Playing With Pixels
Cool Tools For Hot Pix

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Hi there, thanks for checking out Playing With Pixels. This time around we'll take a quick look at some of the cool tools in Adobe Photoshop that can help improve your images--and your image among your photo pals. Don't have Photoshop? Stay tuned anyway. Your computer-imaging program probably has some of the same tools. What's more, some tools (brightness, contrast, and saturation) may be available in desktop ink jet printer programs.

Here we go.

Crop. Simple as it sounds, using the Crop tool can make the difference between a great shot and a snapshot. When cropping, remember this tip: The name of the game is to fill the frame. In other words, crop out dull areas of a scene. Play with this tool. Try turning horizontal images into vertical shots, and vice versa.

Brightness/Contrast. Spend lots of time with this control. You'll see how even slight adjustments in brightness and contrast can change a picture--for the better!

Saturation. We live in a world where supersaturated films are the talk of the town, but try reducing the saturation in a picture for a more subdued effect. Then, boot up the saturation and make your pictures "pop" with color. Keep playing with this control until you are 100 percent happy with your image.

Color Balance. Professional photographers use expensive color meters and correction filters to fine-tune the color in their pictures. Well, with the Color Balance control, you have all these tools at the tip of your fingers. Experiment until your heart's content.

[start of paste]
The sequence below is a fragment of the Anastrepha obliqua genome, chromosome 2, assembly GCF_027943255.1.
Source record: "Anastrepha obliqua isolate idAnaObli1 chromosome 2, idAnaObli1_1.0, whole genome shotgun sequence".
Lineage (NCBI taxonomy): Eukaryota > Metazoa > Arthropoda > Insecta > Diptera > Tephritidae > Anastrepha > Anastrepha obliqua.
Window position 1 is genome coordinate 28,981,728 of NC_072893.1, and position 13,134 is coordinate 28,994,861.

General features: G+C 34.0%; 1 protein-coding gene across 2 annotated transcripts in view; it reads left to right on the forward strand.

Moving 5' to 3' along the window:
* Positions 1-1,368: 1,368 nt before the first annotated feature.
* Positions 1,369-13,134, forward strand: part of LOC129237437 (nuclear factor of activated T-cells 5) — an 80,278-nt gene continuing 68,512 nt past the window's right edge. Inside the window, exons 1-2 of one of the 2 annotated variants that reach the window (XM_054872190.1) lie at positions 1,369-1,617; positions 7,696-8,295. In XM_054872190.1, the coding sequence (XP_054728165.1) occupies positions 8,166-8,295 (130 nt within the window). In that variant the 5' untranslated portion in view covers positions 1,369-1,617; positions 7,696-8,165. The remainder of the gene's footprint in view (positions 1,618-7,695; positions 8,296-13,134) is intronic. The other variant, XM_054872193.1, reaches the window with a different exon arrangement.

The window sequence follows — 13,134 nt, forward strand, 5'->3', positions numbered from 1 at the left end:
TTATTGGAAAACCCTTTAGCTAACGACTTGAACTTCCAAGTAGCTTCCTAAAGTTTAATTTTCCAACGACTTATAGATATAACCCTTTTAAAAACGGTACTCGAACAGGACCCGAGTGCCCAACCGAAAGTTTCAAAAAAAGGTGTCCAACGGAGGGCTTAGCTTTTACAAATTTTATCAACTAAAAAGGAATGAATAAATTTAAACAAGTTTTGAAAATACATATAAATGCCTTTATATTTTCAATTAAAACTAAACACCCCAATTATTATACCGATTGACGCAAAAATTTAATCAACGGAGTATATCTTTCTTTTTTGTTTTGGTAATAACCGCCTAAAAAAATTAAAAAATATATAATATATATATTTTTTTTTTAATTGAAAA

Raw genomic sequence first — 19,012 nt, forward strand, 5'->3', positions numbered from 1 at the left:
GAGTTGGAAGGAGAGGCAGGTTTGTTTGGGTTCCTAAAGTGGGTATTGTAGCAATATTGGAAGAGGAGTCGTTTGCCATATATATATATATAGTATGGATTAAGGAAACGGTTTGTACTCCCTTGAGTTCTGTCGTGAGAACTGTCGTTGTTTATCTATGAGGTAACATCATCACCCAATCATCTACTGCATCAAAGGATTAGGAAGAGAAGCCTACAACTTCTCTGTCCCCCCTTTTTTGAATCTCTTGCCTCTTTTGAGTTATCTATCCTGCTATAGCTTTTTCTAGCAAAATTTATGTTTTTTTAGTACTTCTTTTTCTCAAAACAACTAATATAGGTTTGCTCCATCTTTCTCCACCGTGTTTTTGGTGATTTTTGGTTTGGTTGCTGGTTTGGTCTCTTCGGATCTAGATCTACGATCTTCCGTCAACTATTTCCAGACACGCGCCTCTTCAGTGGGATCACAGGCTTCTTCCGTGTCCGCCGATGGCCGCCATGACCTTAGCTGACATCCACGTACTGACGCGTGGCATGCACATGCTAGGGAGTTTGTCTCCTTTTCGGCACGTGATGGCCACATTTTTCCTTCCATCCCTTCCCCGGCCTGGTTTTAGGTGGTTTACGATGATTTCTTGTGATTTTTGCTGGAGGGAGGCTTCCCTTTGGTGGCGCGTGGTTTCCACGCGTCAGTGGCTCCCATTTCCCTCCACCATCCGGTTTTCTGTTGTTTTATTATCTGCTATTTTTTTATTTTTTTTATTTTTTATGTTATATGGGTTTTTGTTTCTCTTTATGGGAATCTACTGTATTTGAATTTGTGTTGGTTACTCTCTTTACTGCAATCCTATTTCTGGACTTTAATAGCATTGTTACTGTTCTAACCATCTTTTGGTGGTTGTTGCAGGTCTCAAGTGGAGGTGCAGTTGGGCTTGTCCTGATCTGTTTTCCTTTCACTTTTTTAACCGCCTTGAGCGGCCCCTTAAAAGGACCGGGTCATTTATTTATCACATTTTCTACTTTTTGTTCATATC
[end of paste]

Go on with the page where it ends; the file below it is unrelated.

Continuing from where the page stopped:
Dodge/Burn. Any photographer with experience in the traditional darkroom knows the value of dodging and burning, that is, using a hand or cutout to lighten or darken a part of a picture. Digital darkroom dodge/burn tools work the same way. Use these tools to adjust highlight and shadow areas in your pictures.

Filters. In past columns, I've talked about using digital filters. Sure, you can overuse them to the point where your picture looks, well, silly. But if you have a vision--an artistic effect in mind--you can use filters to create your own works of art. My advice here is to break the rules!


Untouched Karen. This image of model Karen Treller is oversaturated, because it was scanned before I calibrated my scanner. Tip: Calibrate your scanner, monitor, and printer before you get started in the digital darkroom.
Photos © Rick Sammon, 2000

 


Highlighted Karen. Look at this photo compared to the "color corrected" image of Karen. Notice how your eyes are drawn to the subject. That's because I darkened the edges using the Burn tool. Darkening the edges is a technique many photographers use to draw attention to a subject. Ansel Adams used it many times.


Reflections of Karen. I used several tools to make this photo fantasy. First, I duplicated the picture of Karen and flipped it vertically using the Rotate Canvas tool. This gave me two images on my monitor. Then I doubled the height of the original canvas size using the Canvas Size tool. Next, I dragged the upside-down image into the newly created image area in my original picture. I then added a very slight ripple to the water using the Glass filter. Finally, I darkened the "reflection" with the Curves tool.


Color Corrected Karen. I used a bunch of tools for this image: Hue/Saturation and Adjust Color to color correct the picture; Dodge to whiten Karen's eyes; and Crop to tighten up the image just a bit. Use all these tools to fix-up and enhance your pictures.

 


Artistic Karen. One of the totally cool things to do in imaging programs is to play with Filters. For my Artistic Karen image, I converted the picture to black and white using the Mode tool and then used the Graphic Pen tool in Filters. Because the new image looked a bit flat, I used the Brightness/Contrast tool to increase the contrast just a bit. Finally, I used the Vignette tool to soften the edges of the image.

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